4.5 AMMA-CATCH stem phytolith isotope composition

The isotope compositions of the stem phytoliths extracted from the two grass species collected at the AMMA-CATCH observatory are presented in Table 3. The isotope composition of the stem phytolith-forming waters is assumed to be close to the amount-weighed isotope composition of rainfall averaged for the growing season preceding the grass sampling. The obtained fractionation values for the rainwater–phytolith couple, i.e., δ18OPhyto-δ18ORW and λPhyto−RW, are 31.18±0.63 (1 SD) ‰ and 0.523±0.0004, respectively. They are almost identical to the equilibrium values of 30.78±0.39 ‰ and 0.524±0.0002 calculated for δ18Osilica-δ18Owater and λsilica−water after Dodd and Sharp (2010) and Sharp et al. (2016), respectively.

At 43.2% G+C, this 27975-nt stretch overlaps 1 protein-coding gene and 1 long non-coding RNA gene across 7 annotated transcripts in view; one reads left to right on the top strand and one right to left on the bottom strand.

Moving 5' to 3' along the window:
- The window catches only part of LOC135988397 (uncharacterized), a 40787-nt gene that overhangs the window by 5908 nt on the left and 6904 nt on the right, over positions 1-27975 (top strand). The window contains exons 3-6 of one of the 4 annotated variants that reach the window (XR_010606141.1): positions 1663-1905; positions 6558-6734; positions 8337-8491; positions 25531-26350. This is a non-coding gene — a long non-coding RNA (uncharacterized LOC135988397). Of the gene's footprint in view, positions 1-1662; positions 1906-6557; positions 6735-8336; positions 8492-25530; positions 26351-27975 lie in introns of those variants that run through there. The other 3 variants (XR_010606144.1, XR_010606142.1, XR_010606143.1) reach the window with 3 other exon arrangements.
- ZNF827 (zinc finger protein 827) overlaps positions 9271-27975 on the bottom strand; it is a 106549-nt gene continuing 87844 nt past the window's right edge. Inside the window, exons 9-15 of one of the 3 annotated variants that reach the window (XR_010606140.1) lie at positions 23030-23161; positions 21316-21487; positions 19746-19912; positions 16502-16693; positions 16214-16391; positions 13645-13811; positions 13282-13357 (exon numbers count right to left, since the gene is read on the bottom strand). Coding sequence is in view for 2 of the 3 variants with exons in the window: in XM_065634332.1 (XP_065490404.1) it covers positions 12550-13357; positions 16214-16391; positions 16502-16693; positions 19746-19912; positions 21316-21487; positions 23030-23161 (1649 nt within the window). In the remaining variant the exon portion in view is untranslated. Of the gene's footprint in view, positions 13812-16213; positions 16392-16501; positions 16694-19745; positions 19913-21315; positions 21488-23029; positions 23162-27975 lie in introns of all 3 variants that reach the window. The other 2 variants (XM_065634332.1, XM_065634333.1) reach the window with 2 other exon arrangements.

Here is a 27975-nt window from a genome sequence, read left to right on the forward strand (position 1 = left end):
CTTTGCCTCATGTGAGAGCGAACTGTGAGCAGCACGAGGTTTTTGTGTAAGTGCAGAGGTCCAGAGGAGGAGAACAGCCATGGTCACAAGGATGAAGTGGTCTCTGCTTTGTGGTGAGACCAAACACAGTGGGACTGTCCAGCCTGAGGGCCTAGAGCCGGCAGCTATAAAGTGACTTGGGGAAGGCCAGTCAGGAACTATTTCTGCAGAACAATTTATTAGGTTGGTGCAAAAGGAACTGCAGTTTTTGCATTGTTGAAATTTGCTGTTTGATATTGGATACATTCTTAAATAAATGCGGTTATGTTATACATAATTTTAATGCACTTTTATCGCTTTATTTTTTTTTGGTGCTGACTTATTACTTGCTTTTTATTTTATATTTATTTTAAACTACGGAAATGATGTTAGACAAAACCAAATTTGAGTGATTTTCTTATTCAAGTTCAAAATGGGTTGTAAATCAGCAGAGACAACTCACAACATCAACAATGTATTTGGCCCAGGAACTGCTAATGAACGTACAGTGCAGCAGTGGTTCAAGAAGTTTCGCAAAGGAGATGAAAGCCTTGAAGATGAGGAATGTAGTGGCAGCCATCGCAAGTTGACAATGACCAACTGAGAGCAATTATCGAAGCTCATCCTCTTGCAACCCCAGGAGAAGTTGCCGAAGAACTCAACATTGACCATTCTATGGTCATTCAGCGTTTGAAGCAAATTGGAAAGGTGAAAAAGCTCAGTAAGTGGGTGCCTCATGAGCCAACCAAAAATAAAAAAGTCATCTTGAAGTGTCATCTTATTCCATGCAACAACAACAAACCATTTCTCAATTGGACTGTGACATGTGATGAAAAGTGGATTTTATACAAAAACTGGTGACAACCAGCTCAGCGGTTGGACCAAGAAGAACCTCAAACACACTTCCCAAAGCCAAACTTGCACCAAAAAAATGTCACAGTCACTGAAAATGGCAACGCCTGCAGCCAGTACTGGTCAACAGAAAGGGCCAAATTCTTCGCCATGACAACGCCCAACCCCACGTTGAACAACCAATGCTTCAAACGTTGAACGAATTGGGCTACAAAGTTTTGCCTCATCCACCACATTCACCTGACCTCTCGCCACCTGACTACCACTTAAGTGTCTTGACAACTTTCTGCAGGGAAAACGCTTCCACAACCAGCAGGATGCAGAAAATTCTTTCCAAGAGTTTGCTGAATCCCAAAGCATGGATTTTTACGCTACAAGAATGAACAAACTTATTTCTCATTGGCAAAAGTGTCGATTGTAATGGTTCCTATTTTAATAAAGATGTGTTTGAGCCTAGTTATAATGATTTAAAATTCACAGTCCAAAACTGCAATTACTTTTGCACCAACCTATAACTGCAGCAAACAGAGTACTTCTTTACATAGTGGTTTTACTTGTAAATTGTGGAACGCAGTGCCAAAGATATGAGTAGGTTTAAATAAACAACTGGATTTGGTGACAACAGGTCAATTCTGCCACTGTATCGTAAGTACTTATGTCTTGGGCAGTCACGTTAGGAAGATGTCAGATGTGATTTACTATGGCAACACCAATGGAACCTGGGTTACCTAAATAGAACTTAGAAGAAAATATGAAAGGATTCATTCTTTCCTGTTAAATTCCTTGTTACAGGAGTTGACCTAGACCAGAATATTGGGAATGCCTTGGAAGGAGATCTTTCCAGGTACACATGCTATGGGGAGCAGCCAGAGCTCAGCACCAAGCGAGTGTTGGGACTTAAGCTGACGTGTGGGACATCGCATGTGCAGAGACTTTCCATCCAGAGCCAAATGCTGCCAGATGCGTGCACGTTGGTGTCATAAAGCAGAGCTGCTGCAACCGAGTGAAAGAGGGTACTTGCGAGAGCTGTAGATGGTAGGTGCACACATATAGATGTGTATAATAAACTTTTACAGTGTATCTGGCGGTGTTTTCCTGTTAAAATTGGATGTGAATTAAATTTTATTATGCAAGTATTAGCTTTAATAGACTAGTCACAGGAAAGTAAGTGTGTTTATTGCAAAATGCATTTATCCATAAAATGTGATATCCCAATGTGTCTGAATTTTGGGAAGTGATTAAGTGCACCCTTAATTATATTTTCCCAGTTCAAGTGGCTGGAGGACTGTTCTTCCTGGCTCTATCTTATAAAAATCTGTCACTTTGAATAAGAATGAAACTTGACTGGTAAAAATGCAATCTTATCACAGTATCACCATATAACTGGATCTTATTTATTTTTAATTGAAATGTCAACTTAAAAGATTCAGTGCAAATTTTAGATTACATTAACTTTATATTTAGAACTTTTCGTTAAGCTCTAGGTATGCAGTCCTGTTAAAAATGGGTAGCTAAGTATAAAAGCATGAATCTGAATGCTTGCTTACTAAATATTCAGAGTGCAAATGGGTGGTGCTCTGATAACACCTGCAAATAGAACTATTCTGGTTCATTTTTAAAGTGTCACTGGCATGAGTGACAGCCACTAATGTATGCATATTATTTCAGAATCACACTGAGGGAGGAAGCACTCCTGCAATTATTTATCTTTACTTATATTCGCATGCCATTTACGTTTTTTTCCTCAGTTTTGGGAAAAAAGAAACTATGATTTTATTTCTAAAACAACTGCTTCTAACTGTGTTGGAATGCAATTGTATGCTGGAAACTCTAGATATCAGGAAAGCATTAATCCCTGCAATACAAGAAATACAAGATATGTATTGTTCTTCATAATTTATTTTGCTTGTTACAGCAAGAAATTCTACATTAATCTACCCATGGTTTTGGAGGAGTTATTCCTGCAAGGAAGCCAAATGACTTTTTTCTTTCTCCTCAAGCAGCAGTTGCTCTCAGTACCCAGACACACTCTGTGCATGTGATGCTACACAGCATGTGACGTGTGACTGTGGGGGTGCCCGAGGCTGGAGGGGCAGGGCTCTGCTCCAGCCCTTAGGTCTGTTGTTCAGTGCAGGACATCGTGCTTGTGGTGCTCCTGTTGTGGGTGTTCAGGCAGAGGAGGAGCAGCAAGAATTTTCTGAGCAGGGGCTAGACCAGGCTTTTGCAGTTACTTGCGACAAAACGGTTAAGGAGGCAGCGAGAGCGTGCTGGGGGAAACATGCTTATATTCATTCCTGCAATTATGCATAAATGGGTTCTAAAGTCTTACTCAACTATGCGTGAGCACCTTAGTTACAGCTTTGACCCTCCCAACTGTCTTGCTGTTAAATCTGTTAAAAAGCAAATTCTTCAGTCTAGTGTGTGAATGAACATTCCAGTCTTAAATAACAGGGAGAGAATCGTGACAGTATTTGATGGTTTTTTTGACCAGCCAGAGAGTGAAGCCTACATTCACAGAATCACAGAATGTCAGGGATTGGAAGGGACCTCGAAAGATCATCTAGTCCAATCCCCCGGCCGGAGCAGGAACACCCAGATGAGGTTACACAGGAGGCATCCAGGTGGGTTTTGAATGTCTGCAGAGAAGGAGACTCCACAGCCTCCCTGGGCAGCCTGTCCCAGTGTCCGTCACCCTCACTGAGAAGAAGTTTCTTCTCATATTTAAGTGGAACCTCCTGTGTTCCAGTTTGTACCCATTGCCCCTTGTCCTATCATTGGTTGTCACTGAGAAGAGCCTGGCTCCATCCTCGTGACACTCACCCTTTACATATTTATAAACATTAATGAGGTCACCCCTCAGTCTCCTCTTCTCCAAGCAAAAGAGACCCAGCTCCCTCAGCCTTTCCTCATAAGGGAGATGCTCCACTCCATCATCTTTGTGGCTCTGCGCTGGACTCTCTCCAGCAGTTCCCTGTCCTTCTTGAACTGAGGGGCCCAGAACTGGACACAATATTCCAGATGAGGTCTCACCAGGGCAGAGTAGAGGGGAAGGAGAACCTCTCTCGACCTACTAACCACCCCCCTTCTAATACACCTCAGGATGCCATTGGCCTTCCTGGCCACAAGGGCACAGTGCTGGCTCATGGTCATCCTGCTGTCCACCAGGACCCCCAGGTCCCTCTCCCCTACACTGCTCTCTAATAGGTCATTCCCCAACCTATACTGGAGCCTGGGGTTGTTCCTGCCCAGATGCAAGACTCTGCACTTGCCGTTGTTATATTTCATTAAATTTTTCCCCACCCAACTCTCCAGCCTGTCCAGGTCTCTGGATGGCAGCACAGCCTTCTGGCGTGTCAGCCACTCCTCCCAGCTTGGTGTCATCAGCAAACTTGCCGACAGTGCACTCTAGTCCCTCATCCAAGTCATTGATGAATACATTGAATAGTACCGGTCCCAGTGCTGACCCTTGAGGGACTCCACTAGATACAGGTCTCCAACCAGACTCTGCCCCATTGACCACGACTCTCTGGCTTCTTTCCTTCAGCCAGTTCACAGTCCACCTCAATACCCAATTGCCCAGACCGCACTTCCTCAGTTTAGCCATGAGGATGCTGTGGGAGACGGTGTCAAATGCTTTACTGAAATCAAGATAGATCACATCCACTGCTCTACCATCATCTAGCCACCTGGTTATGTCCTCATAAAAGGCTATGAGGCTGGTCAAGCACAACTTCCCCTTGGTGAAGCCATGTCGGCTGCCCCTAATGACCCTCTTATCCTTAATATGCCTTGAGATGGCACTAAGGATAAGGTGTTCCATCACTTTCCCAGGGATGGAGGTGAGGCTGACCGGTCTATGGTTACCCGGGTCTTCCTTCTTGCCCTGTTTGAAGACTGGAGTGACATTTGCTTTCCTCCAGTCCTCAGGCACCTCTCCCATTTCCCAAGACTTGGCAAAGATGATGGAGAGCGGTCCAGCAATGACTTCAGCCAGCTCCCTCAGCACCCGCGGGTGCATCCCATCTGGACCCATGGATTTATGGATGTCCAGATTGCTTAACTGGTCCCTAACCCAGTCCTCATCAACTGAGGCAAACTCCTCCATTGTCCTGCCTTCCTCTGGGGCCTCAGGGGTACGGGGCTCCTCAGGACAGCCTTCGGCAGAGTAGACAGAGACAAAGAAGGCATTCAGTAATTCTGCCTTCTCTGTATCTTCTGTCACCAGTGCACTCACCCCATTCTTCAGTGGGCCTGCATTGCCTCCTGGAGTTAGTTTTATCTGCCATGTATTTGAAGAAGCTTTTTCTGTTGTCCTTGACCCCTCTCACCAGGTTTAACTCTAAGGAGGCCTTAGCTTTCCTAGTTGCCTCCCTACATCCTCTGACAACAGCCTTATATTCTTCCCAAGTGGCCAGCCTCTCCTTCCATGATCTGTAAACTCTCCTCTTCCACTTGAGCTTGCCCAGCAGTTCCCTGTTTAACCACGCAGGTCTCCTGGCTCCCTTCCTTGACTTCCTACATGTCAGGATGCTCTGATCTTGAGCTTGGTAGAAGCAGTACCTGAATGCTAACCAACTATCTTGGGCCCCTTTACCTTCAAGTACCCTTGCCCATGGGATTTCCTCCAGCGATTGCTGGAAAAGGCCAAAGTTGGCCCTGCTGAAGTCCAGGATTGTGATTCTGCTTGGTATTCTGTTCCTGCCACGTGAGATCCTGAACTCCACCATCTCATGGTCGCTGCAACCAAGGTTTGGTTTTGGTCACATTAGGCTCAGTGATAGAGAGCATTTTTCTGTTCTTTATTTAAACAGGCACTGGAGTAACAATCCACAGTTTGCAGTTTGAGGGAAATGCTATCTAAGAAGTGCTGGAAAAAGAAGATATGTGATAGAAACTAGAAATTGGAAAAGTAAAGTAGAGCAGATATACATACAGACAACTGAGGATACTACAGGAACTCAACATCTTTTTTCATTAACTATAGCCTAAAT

Table 3δ′18O and 17O excess values of stem phytoliths extracted from two grass species collected at the beginning and in the middle of the rainy season, at the AMMA-CATCH natural observatory in Benin (Djougou, stations of Naholou, 9.74281 N, 1.60635 E, and Bellefoungou, 9.78992 N, 1.71007 E). Averaged values of δ′18O and 17O excess for the rainwater of the rainy period preceding the samplings and values of fractionation between rainwater and phytoliths are shown. For comparison, values of fractionation between water and silica estimated according to Sharp et al. (2016) and Dodd and Sharp (2010) and assuming different values for λsilica−water are presented.

1 Sample name includes the grass species (Hyp for Hyparrhenia involucrata and Andro for Andropogon gayanus) and the sampling date (with DD.MM.YY). 2 Rainwater average amount weighted for the growth season preceding the sampling (1.5 and 5 months preceding September 2018 and May 2019, respectively). 3 According to Dodd and Sharp (2010). 4 According to Sharp et al. (2016). Av: average; SD: standard deviation.

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5 Discussion